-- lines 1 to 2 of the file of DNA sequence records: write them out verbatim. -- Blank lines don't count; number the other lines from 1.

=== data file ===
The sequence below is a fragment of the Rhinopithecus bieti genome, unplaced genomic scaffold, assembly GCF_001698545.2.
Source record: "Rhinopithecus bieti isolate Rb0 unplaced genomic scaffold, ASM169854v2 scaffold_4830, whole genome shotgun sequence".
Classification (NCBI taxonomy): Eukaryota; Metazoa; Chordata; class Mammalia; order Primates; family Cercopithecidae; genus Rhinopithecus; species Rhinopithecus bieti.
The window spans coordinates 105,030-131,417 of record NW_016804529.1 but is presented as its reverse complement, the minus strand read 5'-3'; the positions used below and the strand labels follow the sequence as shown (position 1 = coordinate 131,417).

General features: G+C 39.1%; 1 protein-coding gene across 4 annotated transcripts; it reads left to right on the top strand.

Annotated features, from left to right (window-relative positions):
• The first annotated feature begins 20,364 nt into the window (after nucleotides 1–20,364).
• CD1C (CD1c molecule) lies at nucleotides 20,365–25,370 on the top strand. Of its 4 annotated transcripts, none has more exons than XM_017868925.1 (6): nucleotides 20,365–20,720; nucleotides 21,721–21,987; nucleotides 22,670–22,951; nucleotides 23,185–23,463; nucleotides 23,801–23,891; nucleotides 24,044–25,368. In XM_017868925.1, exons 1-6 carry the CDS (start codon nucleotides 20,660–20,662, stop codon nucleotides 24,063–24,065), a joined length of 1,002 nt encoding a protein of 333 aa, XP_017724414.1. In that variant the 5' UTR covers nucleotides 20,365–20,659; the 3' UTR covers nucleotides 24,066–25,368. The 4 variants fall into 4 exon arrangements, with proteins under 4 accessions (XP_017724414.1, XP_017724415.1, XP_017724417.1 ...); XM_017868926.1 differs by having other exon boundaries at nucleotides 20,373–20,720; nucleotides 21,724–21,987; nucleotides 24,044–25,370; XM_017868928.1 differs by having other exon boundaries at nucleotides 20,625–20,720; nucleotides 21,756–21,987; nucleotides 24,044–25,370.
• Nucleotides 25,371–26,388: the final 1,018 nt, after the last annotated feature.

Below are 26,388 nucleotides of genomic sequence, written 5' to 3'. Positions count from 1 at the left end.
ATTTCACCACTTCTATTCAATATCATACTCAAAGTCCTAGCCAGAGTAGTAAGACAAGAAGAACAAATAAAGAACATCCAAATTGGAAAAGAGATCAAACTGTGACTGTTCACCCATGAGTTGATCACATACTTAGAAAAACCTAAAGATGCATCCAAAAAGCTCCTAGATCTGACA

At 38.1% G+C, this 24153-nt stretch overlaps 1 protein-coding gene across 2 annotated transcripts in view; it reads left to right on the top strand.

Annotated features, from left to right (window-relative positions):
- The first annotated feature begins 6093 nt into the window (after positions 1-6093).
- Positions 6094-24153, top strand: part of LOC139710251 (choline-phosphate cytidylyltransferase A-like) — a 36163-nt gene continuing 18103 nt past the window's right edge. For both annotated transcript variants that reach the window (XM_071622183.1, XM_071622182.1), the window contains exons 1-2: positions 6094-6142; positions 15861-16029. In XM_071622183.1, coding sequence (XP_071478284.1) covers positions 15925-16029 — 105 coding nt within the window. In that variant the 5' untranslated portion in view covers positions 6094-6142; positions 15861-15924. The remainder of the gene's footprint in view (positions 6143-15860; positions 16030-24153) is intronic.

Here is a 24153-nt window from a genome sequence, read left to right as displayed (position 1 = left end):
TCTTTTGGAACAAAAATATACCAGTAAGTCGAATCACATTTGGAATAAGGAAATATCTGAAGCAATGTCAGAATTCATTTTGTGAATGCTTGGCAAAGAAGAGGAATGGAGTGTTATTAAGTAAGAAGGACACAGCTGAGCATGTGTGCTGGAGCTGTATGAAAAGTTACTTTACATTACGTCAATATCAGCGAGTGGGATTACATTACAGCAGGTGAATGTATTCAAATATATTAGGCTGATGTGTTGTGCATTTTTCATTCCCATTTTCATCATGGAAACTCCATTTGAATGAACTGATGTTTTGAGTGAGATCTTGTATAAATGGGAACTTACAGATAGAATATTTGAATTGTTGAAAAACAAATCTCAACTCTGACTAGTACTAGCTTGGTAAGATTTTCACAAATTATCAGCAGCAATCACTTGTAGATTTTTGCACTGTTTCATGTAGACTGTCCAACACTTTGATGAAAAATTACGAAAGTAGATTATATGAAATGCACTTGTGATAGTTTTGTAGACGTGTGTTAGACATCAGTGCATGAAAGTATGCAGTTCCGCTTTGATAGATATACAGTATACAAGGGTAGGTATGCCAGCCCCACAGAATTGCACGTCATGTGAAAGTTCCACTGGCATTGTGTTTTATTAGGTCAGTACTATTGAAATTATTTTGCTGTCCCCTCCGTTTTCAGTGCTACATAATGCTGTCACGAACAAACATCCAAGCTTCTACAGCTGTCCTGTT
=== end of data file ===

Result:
The sequence below is a fragment of the Rhinopithecus bieti genome, unplaced genomic scaffold, assembly GCF_001698545.2.
Source record: "Rhinopithecus bieti isolate Rb0 unplaced genomic scaffold, ASM169854v2 scaffold_4830, whole genome shotgun sequence".